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Coronavirus

Coronavirus' Top Targets: Men, Seniors, Smokers

Early data suggested that men were more vulnerable, as they accounted for just more than half the cases, according to the Chinese Center for Disease Control and Prevention. Infected men died twice as often as infected women.
web md - 3 hours ago
Co-parent adoption: A critical protection for LGBTQ+ families - harvard

Co-parent adoption: A critical protection for LGBTQ+ families

Establishing a legal relationship between parents and their children allows both parents to make care decisions. For LGBTQ+ families, this can be especially important. In some states, co-parent adoption, which offers broader protection than a state birth certificate, is available. The post Co-parent adoption: A critical protection for LGBTQ+ families appeared first on Harvard Health Blog.
harvard - 1 day ago
With New Hotspots, Coronavirus on Verge of Pandemic  - web md

With New Hotspots, Coronavirus on Verge of Pandemic

Pandemics are more severe than outbreaks or epidemics. It’s a term that signals that a disease is a threat to the entire world.  While public health officials seemed to downplay the significance of attaching the word to COVID-19, there’s no doubt about its importance in public messaging.
web md - 1 day ago
Hands or feet asleep? What to do - harvard

Hands or feet asleep? What to do

It’s happened to all of us: a hand or leg temporarily “falls asleep,” usually from being in one position for too long. Why does it happen? Are there times when you should be concerned about it? The post Hands or feet asleep? What to do appeared first on Harvard Health Blog.
harvard - 5 days ago
C. difficile (C. diff): An urgent threat - harvard

C. difficile (C. diff): An urgent threat

The bacteria known as C. diff has become a leading cause of infection among hospitalized patients. The infection is more common following antibiotic therapy, and it is challenging to treat because of a high relapse rate. The post C. difficile (C. diff): An urgent threat appeared first on Harvard Health Blog.
harvard - 6 days ago
Can light therapies help with bipolar disorder? - harvard

Can light therapies help with bipolar disorder?

One approach to treating bipolar disorders is manipulation of the body’s circadian rhythms. A recent review of research found that such therapies may help, often in combination with medications and psychotherapy. The post Can light therapies help with bipolar disorder? appeared first on Harvard Health Blog.
harvard - 1 week ago
Good news for those with type 2 diabetes: Healthy lifestyle matters - harvard

Good news for those with type 2 diabetes: Healthy lifestyle matters

Lifestyle changes have been shown to reduce the risk of a cardiovascular event, but can they also help those with diabetes? A recent study found a positive association between healthy lifestyle choices and reduced cardiovascular risk for those with type 2 diabetes. The post Good news for those with type 2 diabetes: Healthy lifestyle matters appeared first on Harvard Health Blog.
harvard - 1 week ago
Rethinking Milk: Science Takes On the Dairy Dilemma  - web md

Rethinking Milk: Science Takes On the Dairy Dilemma

Dairy products are rich in calcium and protein, and they have long been promoted as important for helping kids grow and helping kids and adults build and maintain strong bones. Now a new study questions whether diary deserves its health halo.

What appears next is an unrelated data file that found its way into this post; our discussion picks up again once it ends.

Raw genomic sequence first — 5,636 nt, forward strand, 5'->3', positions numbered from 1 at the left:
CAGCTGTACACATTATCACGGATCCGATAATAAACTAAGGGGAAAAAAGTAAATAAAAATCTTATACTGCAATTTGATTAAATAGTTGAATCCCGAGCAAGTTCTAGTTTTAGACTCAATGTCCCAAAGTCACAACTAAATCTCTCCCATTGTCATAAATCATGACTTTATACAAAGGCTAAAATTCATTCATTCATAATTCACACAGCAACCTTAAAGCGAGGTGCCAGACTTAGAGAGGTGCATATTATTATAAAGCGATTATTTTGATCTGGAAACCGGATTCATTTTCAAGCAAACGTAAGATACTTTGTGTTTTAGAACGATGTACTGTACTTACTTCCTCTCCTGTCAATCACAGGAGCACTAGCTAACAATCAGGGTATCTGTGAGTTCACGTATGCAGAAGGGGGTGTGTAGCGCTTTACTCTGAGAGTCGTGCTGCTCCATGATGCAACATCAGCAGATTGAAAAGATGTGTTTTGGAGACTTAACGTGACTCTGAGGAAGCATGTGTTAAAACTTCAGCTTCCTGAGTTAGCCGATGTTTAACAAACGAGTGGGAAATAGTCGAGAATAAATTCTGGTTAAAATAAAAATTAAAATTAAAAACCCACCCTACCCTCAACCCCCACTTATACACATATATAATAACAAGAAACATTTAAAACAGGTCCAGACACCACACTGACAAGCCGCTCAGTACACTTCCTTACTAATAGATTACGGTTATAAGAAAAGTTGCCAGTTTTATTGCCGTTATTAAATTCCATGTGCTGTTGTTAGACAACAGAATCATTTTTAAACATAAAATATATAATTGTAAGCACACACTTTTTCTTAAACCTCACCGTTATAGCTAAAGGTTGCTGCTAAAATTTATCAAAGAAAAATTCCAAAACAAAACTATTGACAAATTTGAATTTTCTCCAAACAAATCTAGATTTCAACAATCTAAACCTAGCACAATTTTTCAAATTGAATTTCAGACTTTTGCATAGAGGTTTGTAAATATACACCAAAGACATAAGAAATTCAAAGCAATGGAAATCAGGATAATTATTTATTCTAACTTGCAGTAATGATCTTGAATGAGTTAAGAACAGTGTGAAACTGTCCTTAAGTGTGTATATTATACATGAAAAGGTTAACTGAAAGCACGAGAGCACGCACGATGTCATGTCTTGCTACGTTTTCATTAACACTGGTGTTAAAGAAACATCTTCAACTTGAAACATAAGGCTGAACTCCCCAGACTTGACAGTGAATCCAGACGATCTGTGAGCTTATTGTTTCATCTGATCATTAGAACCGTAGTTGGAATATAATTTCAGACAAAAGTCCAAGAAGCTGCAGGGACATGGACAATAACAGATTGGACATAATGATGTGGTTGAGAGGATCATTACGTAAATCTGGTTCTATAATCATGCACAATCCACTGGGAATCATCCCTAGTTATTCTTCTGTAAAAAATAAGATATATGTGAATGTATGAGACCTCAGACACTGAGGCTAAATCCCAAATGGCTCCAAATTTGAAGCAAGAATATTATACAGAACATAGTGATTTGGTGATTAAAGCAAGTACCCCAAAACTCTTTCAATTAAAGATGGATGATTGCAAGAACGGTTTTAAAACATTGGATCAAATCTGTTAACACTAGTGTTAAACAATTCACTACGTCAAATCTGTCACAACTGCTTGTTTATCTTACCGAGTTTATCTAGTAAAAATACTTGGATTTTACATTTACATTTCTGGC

web md - 1 week ago
What’s the best way to manage agitation related to dementia? - harvard

What’s the best way to manage agitation related to dementia?

When people with dementia start exhibiting agitated behaviors, doctors often prescribe medications, but these have risks of serious side effects. A new study found that nondrug interventions were more effective than medications in reducing agitation. The post What’s the best way to manage agitation related to dementia? appeared first on Harvard Health Blog.
harvard - 1 week ago
Good for your teeth, bad for your bones? - harvard

Good for your teeth, bad for your bones?

Could an ingredient in toothpaste be harmful to your bones? Triclosan, an antibacterial agent, has been banned from soaps and hand sanitizers by the FDA, and researchers have found that women with the highest levels of triclosan in their urine had low bone density measurements. The post Good for your teeth, bad for your bones? appeared first on Harvard Health Blog.
harvard - 1 week ago
When is a heavy period too heavy? - harvard

When is a heavy period too heavy?

Girls and their parents often wonder when bleeding with a period is too heavy. It's normal for periods to be irregular and occasionally heavy in the first few years after menstruation starts, but some signs of heavy bleeding merit a call to your child’s doctor. The post When is a heavy period too heavy? appeared first on Harvard Health Blog.
harvard - 2 weeks ago
Mind-body therapies can reduce pain and opioid use - harvard

Mind-body therapies can reduce pain and opioid use

Researchers looking for ways to help people manage pain without drugs found that the practice of mind-body therapies was associated with reduced pain intensity, and may also assist some people in reducing their use of opioid medications. The post Mind-body therapies can reduce pain and opioid use appeared first on Harvard Health Blog.
harvard - 2 weeks ago
Skin care shouldn’t be colorblind - harvard

Skin care shouldn’t be colorblind

Because skin color affects the presentation of skin conditions, dermatologists must consider skin color in making diagnoses. Because of this, people of color may want to seek out a dermatologist who understands their specific needs and concerns. The post Skin care shouldn’t be colorblind appeared first on Harvard Health Blog.
harvard - 2 weeks ago
What’s in a number? Looking at life expectancy in the US - harvard

What’s in a number? Looking at life expectancy in the US

Between 1959 and 2014, average life expectancy in the United States rose astoundingly by nearly a decade. Then it began declining. A recent report examining this situation raises tough questions about that unexpected change. The post What’s in a number? Looking at life expectancy in the US appeared first on Harvard Health Blog.
harvard - 2 weeks ago
More Patients Turning to

More Patients Turning to 'Direct Primary Care'

DPC Frontier, which tracks the number of direct primary care practices nationally, estimates there are 1,219 practices in 48 states and Washington, D.C. They range in size from solo practitioners to corporate, multisite direct primary care organizations with thousands of doctors.
web md - 2 weeks ago
With a little planning, vegan diets can be a healthful choice - harvard

With a little planning, vegan diets can be a healthful choice

There is ample evidence to support the healthfulness of a vegan diet. However, those who choose vegan eating may not get enough of some nutrients unless they pay careful attention to their food intake, or choose to take supplements. The post With a little planning, vegan diets can be a healthful choice appeared first on Harvard Health Blog.
harvard - 2 weeks ago